Science Fair Project Encyclopedia
Alexander Meigs Haig, Jr. (born December 2, 1924) was a general in the United States Army who commanded an infantry division in Vietnam, then returned stateside in 1969 to become a member of Henry Kissinger's national security council staff. Haig helped South Vietnamese President Nguyen Van Thieu to negotiate the final cease-fire talks in 1972.
From 1973 until 1974, Haig served as Richard Nixon's White House Chief of Staff, during which he played a large "crisis management" role as the Watergate scandal unfolded. Authors Len Colodny and Robert Gettlin speculate in their 1991 book Silent Coup: The Removal of a President that Haig may have been "Deep Throat", Washington Post reporter Bob Woodward's source in the Watergate story, since Woodward was a communications officer in the Navy in 1969 and 1970 and was responsible for briefing then-Brigadier General Haig while he was a member of the National Security Council. Haig adamantly denies this speculation in his 1992 book Inner Circles: How America Changed the World.
In 1981 he was appointed as Ronald Reagan's Secretary of State but resigned in late 1982. He was criticized in 1981, after the assassination attempt on Reagan, for asserting before reporters that "I'm in control here" as a result of Reagan's hospitalization. The quotation became seen as an attempt by Haig to exceed his authority. The full quotation, which has often been overlooked, is:
- Constitutionally, gentlemen, you have the president, the vice president and the secretary of state, in that order, and should the president decide he wants to transfer the helm to the vice president, he will do so. As for now, I'm in control here, in the White House, pending the return of the vice president and in close touch with him. If something came up, I would check with him, of course.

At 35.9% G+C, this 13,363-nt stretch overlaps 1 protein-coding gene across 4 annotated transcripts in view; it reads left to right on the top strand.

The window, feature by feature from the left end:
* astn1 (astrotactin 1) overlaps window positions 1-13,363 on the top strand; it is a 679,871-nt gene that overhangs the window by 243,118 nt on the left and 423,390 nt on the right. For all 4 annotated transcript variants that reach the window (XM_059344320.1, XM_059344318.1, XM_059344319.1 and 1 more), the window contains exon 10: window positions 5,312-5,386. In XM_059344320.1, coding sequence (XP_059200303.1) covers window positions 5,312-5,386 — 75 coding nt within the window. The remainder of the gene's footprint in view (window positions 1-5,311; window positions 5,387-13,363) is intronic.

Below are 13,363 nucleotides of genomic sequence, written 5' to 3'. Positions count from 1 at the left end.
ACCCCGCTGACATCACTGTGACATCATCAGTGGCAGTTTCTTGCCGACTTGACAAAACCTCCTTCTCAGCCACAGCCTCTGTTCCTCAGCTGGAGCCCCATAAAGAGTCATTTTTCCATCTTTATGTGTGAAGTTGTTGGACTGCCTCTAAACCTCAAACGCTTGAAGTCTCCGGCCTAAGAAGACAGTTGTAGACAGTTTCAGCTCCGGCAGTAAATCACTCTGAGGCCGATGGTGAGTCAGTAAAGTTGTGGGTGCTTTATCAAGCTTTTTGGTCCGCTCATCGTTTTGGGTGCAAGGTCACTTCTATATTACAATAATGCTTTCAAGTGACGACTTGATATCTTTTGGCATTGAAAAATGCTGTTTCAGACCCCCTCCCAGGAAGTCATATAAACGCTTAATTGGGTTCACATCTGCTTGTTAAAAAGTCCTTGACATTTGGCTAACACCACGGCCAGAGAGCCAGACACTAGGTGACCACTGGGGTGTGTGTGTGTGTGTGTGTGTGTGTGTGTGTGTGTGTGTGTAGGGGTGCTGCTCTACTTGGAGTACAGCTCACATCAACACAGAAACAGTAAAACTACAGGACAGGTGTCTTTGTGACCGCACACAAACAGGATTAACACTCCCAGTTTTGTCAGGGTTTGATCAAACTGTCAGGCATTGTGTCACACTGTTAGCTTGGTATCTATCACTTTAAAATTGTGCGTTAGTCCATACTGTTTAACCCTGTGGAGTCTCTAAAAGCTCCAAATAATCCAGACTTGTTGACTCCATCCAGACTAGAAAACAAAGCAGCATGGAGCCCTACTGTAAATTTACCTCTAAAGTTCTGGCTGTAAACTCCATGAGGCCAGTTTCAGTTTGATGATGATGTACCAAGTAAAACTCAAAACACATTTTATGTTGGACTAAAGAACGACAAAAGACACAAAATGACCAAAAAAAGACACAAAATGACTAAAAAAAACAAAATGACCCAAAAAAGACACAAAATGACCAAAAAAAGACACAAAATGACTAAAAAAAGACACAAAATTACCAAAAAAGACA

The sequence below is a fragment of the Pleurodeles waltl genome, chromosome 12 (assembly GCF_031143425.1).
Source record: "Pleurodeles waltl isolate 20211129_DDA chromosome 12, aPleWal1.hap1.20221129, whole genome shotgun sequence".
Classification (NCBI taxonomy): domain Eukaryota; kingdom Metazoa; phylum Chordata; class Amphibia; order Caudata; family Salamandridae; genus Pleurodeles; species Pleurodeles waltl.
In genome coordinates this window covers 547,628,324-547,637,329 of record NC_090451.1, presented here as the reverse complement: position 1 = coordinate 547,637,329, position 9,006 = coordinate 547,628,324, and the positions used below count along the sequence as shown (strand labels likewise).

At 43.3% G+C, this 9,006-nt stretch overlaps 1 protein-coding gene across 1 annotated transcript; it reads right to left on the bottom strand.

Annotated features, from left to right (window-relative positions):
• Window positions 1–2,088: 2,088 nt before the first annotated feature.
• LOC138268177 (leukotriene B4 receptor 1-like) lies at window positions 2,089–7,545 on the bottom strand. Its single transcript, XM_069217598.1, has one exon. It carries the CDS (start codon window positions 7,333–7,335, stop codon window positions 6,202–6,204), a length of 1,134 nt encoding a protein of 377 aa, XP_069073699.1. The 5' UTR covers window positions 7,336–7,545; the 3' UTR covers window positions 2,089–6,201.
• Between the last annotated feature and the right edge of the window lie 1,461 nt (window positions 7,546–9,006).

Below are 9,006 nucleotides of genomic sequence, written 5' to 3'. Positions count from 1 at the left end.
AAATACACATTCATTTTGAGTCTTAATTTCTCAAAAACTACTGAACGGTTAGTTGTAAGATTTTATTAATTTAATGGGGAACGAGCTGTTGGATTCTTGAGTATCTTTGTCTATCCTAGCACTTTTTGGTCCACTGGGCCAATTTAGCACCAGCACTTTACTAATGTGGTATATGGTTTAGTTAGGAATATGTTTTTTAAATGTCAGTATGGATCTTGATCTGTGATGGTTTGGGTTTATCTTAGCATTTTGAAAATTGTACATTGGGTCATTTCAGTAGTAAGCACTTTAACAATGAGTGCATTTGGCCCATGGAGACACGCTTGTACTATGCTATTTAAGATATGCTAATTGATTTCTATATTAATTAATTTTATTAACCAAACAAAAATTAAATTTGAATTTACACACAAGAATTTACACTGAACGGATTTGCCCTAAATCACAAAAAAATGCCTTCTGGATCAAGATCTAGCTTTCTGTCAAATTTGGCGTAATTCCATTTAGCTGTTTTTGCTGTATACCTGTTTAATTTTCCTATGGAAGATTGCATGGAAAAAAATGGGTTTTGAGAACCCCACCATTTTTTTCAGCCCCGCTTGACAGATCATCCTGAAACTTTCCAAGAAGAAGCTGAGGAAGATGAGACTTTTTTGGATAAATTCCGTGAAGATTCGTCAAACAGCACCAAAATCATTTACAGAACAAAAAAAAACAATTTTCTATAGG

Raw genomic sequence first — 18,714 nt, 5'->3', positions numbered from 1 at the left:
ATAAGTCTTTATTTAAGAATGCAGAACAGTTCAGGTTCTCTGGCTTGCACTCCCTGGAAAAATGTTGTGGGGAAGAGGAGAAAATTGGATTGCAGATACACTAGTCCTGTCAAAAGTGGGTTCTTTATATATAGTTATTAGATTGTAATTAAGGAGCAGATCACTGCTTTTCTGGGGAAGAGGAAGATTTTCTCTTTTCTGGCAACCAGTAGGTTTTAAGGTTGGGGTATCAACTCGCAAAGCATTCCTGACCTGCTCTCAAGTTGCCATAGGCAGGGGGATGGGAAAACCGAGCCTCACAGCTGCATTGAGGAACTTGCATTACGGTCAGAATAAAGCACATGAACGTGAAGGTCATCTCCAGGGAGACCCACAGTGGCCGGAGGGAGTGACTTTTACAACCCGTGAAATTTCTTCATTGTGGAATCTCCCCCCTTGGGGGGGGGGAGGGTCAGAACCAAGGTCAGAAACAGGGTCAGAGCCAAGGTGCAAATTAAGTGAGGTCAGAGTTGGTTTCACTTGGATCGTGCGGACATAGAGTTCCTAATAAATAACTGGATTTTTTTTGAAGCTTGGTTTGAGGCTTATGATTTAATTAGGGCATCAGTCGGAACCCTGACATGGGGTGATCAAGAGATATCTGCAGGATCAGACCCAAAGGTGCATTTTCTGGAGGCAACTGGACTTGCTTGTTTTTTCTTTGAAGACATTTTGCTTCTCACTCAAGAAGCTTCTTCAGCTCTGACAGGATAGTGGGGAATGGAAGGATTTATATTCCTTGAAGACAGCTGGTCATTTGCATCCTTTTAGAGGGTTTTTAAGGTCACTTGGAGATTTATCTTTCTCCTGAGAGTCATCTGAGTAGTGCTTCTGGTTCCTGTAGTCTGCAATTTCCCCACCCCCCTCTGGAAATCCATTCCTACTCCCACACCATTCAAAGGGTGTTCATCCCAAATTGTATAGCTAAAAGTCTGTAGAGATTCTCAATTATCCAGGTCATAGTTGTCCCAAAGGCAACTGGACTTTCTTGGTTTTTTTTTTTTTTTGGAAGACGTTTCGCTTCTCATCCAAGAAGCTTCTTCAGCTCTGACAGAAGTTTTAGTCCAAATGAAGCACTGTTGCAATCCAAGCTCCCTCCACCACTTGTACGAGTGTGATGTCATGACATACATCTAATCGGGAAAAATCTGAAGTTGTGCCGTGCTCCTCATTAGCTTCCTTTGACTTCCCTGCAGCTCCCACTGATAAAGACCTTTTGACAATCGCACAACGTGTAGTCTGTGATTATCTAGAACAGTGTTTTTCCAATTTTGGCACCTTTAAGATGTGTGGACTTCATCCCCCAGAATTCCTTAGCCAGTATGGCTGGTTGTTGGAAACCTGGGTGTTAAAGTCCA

Nevertheless, Haig was incorrect in his interpretation of the United States Constitution as far as both the presidential line of succession is concerned and in regards to the Twenty-fifth Amendment to the United States Constitution which deals with what happens when a president is incapacitated.
The Falkands/Malvinas War occurred during Haig's tenure as Secretary of State and saw Haig attempt to conduct shuttle diplomacy in April 1982 following the Argentine invasion but prior to the arrival of the British fleet in the war zone. Haig met with both the British government in London and the Argentine junta in Buenos Aires but talks broke down and Haig returned to Washington on April 19.
Alexander Haig is the father of author Brian Haig.
- The Day Reagan was Shot article on Haig
- The Falklands: Failure of a Mission critique of Haig's mediation efforts
|- style="text-align: center;" | width="30%" |Preceded by:
Edmund S. Muskie | width="40%" style="text-align: center;" |United States Secretary of State
1981–1982 | width="30%" |Succeeded by:
George P. Shultz
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